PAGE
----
It’s available on Amazon or at your local bookstore. Even though I was given an advanced ebook copy, I still ordered my own copy. You should too. Buy it. Read it. Buy it for your friends to read. Buy it for your pastor to read. Then talk about it. These are the conversations that are worth having.

Cheers,
Eric

I received an advance copy of Jesus Feminist by Sarah Bessey from NetGalley in return for my review. There was nothing that stipulated that it had to be positive, only honest. No other compensation was provided.

A Sermon on Luke 17:11-19

11 On the way to Jerusalem Jesus was going through the region between Samaria and Galilee. 12As he entered a village, ten lepers approached him. Keeping their distance, 13they called out, saying, ‘Jesus, Master, have mercy on us!’ 14When he saw them, he said to them, ‘Go and show yourselves to the priests.’ And as they went, they were made clean.15Then one of them, when he saw that he was healed, turned back, praising God with a loud voice. 16He prostrated himself at Jesus’ feet and thanked him. And he was a Samaritan. 17Then Jesus asked, ‘Were not ten made clean? But the other nine, where are they? 18Was none of them found to return and give praise to God except this foreigner?’19Then he said to him, ‘Get up and go on your way; your faith has made you well.’

During my time in seminary, out in Berkeley, some of my favorite and most memorable nights were when a bunch of us would bring what food we had out to the courtyard. We’d fire up the grill, pour a glass of wine, and spend time talking, laughing, and dreaming about the future.

Every once in a while, during one of these nights, I’d find myself pulling back from the group a little bit and becoming aware of something bigger going on. I was able to see the blessing of friendship and community in a very real and present kind of way. I was filled with a sense of gratitude each time I found this happening. And then one of us would just come out and say it: “Isn’t it just great when we get together like this?” In the naming of that blessing, we give thanks.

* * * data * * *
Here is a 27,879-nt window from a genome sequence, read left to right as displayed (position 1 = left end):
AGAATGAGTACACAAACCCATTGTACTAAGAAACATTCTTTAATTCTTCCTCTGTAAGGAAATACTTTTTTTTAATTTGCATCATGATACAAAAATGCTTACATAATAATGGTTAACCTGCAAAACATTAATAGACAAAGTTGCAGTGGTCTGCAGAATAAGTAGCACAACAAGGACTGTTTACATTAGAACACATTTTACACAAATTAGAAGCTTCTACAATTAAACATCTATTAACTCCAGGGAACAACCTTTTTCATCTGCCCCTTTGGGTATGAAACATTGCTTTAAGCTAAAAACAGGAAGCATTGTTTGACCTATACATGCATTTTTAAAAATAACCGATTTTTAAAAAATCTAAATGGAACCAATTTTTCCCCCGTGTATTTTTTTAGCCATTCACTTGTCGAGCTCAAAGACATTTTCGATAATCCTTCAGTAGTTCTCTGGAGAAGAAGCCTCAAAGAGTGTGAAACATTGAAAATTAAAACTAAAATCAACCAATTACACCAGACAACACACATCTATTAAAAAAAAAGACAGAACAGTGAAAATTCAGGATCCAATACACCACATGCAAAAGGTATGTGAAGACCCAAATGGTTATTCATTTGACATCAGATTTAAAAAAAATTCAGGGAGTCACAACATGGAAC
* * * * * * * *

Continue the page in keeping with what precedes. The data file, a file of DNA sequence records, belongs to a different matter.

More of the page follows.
We have these experiences often, don’t we? We have experiences that are enhanced by simply naming the blessing of that time. It could be sitting by the river and reading a book on a nice, fall afternoon. It could be gathering for dinner with friends and family who you haven’t seen in far too long. Or it could even be taking a step back from homecoming festivities to notice the blessing of friendship and community.

There’s a blessing in simply doing these actions, but it takes on a bit of a different character when we can name that blessing and be present with it in that time and space. This is what our Gospel story is getting at today.

Jesus is traveling through an in-between land. He’s not quite in Galilee, but not in Samaria either. He’s walking the land in between. And it’s worth noting that these two regions do not like each other. Galileans saw Samaritans as unclean heathens who were not worthy of being seen and respected.

Jesus enters a village and ten lepers approach him, but they keep their distance. They call out and plead with him to have mercy on them. Jesus sees them and gives them a command. He tells them to go show themselves to their priests. We then hear that as they went on their way, they were made clean. Turns out the priest didn’t have any special remedy or anything like that. Rather that it was in the obedience and turning in a new direction, that they were made clean.

Then we hear that one of them, when he saw that he was healed, turned around to give thanks. There’s something about seeing and recognizing something in the present moment, and being able to give thanks that increases our awareness of God. Jesus sees these lepers and sends them on their way to healing. The Samaritan leper sees that he has been healed and his only response is to return to Jesus and give thanks.